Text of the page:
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On my first Sunday of the Last Judgment after I became an Orthodox Christian, I heard our deacon read the Gospel from Matthew 25. For reasons I did not understand at the time, Christ’s words deeply struck me that day: “I was in prison, and you came to Me.” It wasn’t long after that my close friend, Lazarus, was shockingly arrested, convicted of very serious crimes, and sent to prison for decades.  

I felt compelled to “visit” my friend, even while he was in prison. I started writing to Lazarus, and when I visited him in prison he introduced me to Mikhail, an inmate friend of his serving a life sentence without the possibility of parole for murdering a man of a different race. I began corresponding with Mikhail, too, and I visited him numerous times.

I wrote to Mikhail that my parish was praying The Canon for Racial Reconciliation and Healing after the death of George Floyd. Mikhail asked for a copy of The Canon and later told me he was praying through it in the prison yard with other inmates of different racial backgrounds. This was so incredible to me that I had to look up the author of The Canon, Dr. Carla Thomas, just to tell her this amazing story. Soon Dr. Carla and I were sharing our passion for prison ministry, and she introduced me to OCPM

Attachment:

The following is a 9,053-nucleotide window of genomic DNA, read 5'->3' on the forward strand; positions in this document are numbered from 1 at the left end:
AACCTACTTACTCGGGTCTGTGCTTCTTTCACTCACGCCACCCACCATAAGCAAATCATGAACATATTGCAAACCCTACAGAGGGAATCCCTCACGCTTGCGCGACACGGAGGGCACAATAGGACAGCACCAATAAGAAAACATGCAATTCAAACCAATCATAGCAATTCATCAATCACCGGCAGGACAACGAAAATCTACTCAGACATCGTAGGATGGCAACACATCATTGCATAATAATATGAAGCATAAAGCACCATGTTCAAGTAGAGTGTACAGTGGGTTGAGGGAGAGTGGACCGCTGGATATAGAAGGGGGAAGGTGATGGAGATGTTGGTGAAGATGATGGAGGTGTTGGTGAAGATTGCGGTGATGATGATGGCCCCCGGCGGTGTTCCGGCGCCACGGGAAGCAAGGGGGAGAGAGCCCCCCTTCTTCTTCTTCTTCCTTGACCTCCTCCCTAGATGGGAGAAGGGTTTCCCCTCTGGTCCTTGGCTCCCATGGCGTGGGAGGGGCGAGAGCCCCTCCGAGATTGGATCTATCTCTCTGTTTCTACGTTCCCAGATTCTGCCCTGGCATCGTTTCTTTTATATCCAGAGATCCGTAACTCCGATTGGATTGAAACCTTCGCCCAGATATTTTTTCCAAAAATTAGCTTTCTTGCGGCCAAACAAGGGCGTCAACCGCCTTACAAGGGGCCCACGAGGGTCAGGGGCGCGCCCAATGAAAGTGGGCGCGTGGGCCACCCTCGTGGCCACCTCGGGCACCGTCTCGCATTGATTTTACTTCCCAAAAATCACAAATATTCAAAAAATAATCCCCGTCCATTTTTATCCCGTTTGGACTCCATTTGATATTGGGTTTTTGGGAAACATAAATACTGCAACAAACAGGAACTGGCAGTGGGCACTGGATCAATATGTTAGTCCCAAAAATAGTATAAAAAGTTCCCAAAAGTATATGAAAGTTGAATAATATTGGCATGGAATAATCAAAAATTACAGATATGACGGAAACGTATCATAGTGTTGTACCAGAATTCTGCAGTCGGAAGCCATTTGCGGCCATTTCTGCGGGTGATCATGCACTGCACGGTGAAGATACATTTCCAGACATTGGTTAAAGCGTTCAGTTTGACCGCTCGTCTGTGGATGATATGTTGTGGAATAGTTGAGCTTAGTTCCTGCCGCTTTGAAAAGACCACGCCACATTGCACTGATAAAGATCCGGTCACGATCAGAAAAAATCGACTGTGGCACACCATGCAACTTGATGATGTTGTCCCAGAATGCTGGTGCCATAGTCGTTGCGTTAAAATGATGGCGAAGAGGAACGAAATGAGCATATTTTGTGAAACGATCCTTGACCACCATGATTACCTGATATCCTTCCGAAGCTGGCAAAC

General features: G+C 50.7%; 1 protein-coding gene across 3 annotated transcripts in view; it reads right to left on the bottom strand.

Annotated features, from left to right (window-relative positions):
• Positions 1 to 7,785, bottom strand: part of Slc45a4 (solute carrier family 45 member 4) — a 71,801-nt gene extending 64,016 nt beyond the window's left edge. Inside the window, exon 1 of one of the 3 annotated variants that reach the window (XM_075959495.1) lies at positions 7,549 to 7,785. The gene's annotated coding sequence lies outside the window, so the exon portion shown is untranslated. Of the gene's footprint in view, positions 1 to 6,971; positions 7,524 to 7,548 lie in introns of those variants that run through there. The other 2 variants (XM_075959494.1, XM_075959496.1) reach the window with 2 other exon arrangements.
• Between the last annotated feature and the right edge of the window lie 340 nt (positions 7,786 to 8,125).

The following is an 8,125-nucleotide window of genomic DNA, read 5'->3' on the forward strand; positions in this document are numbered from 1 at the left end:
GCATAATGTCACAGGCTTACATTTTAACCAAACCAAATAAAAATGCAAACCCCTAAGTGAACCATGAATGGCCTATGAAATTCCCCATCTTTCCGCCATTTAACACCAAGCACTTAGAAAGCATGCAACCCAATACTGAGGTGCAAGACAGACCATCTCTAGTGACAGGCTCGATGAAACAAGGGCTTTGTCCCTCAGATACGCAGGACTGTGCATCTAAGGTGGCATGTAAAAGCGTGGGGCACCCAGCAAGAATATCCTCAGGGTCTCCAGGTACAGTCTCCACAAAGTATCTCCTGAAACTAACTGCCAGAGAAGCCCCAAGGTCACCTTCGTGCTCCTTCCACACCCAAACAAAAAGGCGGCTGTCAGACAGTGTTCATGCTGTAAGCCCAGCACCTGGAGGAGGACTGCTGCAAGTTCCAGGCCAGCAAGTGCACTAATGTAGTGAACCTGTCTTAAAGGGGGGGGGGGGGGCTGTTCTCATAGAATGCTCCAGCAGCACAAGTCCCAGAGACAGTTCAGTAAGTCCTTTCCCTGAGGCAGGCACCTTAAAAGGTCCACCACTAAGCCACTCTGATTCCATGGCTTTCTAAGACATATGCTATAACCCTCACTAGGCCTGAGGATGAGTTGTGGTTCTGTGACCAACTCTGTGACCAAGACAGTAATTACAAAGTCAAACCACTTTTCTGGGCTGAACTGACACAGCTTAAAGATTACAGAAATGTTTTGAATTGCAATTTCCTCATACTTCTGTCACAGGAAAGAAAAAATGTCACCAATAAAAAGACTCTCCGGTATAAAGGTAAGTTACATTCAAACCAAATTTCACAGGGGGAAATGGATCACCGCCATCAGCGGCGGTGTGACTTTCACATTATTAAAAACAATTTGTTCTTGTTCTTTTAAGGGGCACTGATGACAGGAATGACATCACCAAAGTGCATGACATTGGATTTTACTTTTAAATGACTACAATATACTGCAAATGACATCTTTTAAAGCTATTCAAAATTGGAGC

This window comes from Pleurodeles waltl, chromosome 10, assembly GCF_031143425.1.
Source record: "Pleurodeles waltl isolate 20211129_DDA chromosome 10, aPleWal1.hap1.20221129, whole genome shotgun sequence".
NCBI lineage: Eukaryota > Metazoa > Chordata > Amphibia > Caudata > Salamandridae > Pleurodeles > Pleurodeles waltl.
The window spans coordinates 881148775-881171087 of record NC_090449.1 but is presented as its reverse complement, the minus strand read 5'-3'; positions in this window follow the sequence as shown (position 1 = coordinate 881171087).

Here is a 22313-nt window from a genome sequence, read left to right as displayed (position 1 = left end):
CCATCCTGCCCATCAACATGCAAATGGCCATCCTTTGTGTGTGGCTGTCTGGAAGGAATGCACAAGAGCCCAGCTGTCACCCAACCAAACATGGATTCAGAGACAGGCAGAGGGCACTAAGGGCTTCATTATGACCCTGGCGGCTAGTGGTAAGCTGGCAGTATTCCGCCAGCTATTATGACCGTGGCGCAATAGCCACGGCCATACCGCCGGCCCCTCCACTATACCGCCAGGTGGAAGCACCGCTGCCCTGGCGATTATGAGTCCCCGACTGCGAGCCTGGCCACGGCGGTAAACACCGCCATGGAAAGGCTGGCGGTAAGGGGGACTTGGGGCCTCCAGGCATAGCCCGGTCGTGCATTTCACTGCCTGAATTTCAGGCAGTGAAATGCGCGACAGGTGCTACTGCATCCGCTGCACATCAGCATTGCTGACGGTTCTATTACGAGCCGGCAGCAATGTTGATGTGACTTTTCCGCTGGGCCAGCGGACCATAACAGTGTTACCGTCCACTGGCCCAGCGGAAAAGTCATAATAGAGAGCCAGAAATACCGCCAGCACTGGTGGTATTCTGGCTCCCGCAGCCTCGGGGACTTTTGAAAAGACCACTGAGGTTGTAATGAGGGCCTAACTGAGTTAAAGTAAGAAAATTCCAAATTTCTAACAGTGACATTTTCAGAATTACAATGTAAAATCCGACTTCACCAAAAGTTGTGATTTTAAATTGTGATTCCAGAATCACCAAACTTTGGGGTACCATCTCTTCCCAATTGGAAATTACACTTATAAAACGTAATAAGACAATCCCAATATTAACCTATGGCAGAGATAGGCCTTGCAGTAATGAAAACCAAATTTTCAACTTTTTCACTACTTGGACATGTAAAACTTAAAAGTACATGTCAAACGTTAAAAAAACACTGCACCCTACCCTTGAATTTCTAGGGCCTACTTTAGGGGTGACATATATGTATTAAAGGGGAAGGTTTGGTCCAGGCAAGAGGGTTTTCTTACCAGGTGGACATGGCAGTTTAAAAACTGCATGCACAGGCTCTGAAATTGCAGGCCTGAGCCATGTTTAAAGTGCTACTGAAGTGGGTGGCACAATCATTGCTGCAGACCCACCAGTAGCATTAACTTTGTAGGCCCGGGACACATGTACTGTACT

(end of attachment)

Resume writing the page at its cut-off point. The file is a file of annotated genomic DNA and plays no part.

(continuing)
Mikhail has since introduced me to a number of other people in prison over the past few years, like my friend, Moses. Moses was sentenced to eighteen years in prison. About five years before his release, he dropped out of a prison gang and embraced the Orthodox Faith. He completed his parole in one year with no violations and now manages a grocery store in northern California. He spent this past Christmas with us, and we truly love him as part of our family.

I met Aaron 29 years into his life sentence, mandated by California’s “Three Strikes and You’re Out” law. He was given his third strike for stealing $150 from a restaurant to feed his drug addiction. When Aaron was first incarcerated, he was tested at a third-grade reading level. Now, he has graduated from the Offender Mentor Certification Program as a drug and alcohol counselor and is pursuing his Master’s Degree. I watched him graduate, a truly joyful occasion for staff, inmates, and their families. Aaron recited a poem he had written for the occasion that perfectly captured the graduates’ sense of pride and accomplishment.

After getting involved with OCPM, I very quickly realized that there are literally hundreds of stories of men and women in prison who have turned their lives around. Friendship, relationship building, and faith are at the core of those stories. 

I treasure my friendships with Lazarus, Mikhail, Moses, Aaron, and so many other inmates I have met through my prison ministry. As a volunteer and now as a member of OCPM’s Board of Trustees, I hope I am able to share Christ with those in prison, but I know beyond any doubt that these men bring Christ to me. It is just as Our Lord said in Matthew 25: we encounter Christ when we reach out to the captives. I am so grateful to God for opening doors to friendships that might never have formed but for His grace.